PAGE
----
Time Magazine recently reported on what it called America’s “history wars.” The article began by reporting on the results of a survey fielded by the National Institute for the Humanities, and revealed–I know you’ll be shocked–that while 84% of Republicans believe that history classes should “celebrate our nation’s past,” 70% of Democrats think history should question it.
The article took pains to say that the divisions over teaching history weren’t all partisan.
White respondents are more than twice as likely as people of color to feel that the histories of racial and ethnic minorities garner too much attention. Those with a college degree see men dominating the thoughts of historians at nearly twice the rate that non-degreed respondents do. Age is likewise a factor, with people in the 18-29 bracket calling for more attention to LGBTQ history by a 19-point margin, relative to those in the 50-64 age range. The “history wars” are thus polarizing beyond the party affiliations within which they are typically framed.
Of course, as political scientists might point out, people of color, people with college degrees and younger Americans are more likely to be Democrats these days, so the stark differences do map onto party affiliation.
Republicans are doing what they can to add the teaching of history to their arsenal of culture war issues. Thirty-six Republicans joined with Mitch McConnell in sending a scathing letter to Education Secretary Miguel Cardona, accusing him of endorsing a “politicized and divisive agenda” in the teaching of American history.
Historian Heather Cox Richardson explained the genesis of that accusation.
On April 19, the Department of Education called for public comments on two priorities for the American History and Civics Education programs. Those programs work to improve the “quality of American history, civics, and government education by educating students about the history and principles of the Constitution of the United States, including the Bill of Rights; and… the quality of the teaching of American history, civics, and government in elementary schools and secondary schools, including the teaching of traditional American history.”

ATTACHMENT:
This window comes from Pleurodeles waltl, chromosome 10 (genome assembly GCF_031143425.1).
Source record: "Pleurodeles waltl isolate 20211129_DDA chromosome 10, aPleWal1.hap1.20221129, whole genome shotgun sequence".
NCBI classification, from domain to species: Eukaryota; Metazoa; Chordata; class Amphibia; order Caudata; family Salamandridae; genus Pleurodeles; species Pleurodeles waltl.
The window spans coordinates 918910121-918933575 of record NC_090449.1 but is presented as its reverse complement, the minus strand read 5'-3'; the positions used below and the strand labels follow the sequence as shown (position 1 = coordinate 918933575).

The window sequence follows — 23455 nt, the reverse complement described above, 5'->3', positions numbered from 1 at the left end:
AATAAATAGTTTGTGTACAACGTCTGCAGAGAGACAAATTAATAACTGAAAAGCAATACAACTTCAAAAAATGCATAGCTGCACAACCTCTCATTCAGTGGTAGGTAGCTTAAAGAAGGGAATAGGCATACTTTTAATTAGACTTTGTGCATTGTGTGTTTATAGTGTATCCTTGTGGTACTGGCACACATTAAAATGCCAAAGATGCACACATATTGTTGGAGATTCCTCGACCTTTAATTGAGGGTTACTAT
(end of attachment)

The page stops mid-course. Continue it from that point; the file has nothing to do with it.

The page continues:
The department is proposing two priorities to reach low-income students and underserved populations. The Republicans object to the one that encourages “projects that incorporate racially, ethnically, culturally, and linguistically diverse perspectives into teaching and learning.”
This assault comes on the heels of the GOP’s hysterical objections to the New York Times 1619 project. The Times describes the Project as an ongoing initiative that began in August 2019, a date chosen because it was the 400th anniversary of the beginning of American slavery. The project “aims to reframe the country’s history by placing the consequences of slavery and the contributions of black Americans at the very center of our national narrative.”